This measure involves an autobiographical emotional and a cognitive component comprising ten statements (see Knez, 2014; Knez and Eliasson, 2017). Emotional component (processes of attachment/closeness/belonging; in the present study, with a Cronbach alpha of 0.89): “I am keenly familiar with the place.”; “I miss it when I’m not there.’; “I have strong ties to the place.”; “I am proud of the place.”; “The place is a part of me.”. Cognitive component (processes of coherence, correspondence, mental temporality, reflection, and agency; in the present study, with a Cronbach alpha of 0.93): “I have had a personal contact with this place over a long period.”; “There is a link between the place and my current life.”; “I can travel back and forth in time mentally to this place when I think about it.”; “I can reflect on the memories attached to this place.”; “These thoughts about the place are part of me.”. Participants were asked to respond to these statements on a 7-point scale ranging from 1 (completely disagree) to 7 (completely agree).
Participants were asked to respond to ten statements from “The World Health Organization (10) well-being index” (Bech et al., 1996), measuring their place-related well-being. They responded to the question of when I’m on the site, I feel: “Sad and down”; “Calm and relaxed”; “Energetic, active, and enterprising”; “Relaxed and refreshed”; “Happy and pleased with my personal life”; “Satisfied with my living situation”; “I live the life I want to live”; “Inspired to deal with today’s work”; “I can cope with serious problems or changes in my life”; “That life is full of interesting things.” The 4-point scale from the original measure was replaced (Knez and Eliasson, 2017) by a 7-point scale, ranging from 1 (completely disagree) to 7 (completely agree), with a Cronbach alpha of 0.93.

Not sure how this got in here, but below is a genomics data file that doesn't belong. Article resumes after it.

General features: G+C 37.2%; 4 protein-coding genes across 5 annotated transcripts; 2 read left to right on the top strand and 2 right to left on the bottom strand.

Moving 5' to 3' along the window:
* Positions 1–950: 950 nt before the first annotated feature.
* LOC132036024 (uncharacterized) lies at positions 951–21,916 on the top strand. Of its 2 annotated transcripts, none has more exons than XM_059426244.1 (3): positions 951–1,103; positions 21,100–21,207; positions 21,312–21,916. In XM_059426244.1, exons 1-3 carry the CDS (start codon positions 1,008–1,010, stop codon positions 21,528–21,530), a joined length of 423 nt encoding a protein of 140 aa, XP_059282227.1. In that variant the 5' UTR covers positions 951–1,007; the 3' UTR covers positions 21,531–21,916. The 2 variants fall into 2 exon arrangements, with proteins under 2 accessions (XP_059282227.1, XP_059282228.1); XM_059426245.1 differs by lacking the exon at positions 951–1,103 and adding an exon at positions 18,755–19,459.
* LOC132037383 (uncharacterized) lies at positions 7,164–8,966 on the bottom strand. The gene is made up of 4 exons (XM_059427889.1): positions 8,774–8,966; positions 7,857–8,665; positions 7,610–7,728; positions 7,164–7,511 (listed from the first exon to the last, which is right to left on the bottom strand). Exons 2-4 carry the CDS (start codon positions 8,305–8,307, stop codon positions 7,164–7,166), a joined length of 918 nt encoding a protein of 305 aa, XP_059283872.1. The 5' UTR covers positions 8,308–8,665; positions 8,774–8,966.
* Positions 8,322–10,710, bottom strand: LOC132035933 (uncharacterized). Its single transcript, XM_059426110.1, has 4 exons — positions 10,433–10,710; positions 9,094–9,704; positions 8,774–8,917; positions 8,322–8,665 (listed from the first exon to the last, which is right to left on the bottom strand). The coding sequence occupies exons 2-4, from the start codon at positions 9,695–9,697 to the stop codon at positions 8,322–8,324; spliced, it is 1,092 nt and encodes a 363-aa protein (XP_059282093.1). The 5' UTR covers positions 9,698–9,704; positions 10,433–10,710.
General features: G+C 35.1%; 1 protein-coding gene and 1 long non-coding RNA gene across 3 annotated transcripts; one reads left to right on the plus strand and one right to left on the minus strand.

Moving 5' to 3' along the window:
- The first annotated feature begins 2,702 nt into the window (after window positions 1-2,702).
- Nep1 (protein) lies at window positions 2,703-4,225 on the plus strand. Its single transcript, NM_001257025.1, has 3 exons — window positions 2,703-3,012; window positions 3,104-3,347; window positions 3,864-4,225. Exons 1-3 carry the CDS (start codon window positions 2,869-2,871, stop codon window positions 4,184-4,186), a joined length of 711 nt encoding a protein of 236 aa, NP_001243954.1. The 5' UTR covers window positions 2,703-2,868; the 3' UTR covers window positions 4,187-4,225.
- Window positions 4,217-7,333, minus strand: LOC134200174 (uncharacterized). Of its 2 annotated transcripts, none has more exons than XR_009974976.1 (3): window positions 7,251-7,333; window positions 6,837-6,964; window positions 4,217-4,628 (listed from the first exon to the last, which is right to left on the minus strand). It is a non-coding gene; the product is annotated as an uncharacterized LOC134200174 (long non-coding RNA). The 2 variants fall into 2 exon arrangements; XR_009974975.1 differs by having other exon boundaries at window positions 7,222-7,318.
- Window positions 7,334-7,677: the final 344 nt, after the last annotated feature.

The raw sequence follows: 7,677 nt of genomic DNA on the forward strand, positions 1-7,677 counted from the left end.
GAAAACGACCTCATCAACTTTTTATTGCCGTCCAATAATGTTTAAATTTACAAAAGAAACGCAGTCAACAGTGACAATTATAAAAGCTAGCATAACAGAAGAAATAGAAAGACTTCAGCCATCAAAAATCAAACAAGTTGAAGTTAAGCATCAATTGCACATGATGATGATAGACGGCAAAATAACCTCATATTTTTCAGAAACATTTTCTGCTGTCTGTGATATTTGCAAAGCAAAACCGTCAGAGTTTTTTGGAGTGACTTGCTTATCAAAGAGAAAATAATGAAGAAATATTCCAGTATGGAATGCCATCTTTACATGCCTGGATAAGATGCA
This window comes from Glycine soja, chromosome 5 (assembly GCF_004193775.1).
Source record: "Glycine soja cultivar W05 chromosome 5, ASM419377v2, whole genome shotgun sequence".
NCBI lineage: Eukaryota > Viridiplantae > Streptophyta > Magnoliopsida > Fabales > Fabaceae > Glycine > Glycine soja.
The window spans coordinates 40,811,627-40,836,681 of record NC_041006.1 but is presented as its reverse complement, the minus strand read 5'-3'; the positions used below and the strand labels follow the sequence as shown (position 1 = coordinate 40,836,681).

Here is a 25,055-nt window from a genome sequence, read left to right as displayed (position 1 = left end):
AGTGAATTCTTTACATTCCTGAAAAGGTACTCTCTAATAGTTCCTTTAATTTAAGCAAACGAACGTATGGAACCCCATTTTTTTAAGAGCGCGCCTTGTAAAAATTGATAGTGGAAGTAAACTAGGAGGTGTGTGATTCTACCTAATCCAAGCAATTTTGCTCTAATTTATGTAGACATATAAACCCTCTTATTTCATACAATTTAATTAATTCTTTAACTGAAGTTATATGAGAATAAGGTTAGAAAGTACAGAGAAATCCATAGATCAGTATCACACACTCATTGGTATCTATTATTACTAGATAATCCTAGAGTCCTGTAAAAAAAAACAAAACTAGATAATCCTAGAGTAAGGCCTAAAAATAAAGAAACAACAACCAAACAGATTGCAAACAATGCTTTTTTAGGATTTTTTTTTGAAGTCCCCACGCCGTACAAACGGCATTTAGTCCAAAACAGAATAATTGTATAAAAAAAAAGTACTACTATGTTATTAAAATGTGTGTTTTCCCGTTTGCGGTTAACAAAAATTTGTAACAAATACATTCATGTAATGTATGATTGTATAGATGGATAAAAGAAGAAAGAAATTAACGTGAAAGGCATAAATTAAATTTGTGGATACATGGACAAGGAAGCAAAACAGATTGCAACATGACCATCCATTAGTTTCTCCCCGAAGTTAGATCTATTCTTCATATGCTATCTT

Design and Analyses
We used a non-equivalent comparison-group quasi-experimental design (McGuigan, 1983) for the hypothesis 1 analyses (see Introduction section). Accordingly, unlike a ‘true experiment’ (Liebert and Liebert, 1995), the causal inferences drawn from these types of results are considered to be weaker. A MANOVA was used for the dependent variable place identity (two measures), and an ANOVA for the dependent variable well-being (one measure), involving the between-subject independent variable naturalness (high vs. low). The association between place identity and wellbeing (hypothesis 2 analysis) was calculated with a multiple linear regression analysis defining the two (emotion and cognition) components of place identity as predictors and wellbeing as the criterion variable. A mediating role of place identity (including emotion and cognition components as an index) in naturalness-wellbeing relationship (hypothesis 3) was also investigated by performing a mediation analysis, using the plug-in PROCESS (e.g., Hayes, 2013) developed for IBM SPSS Statistics.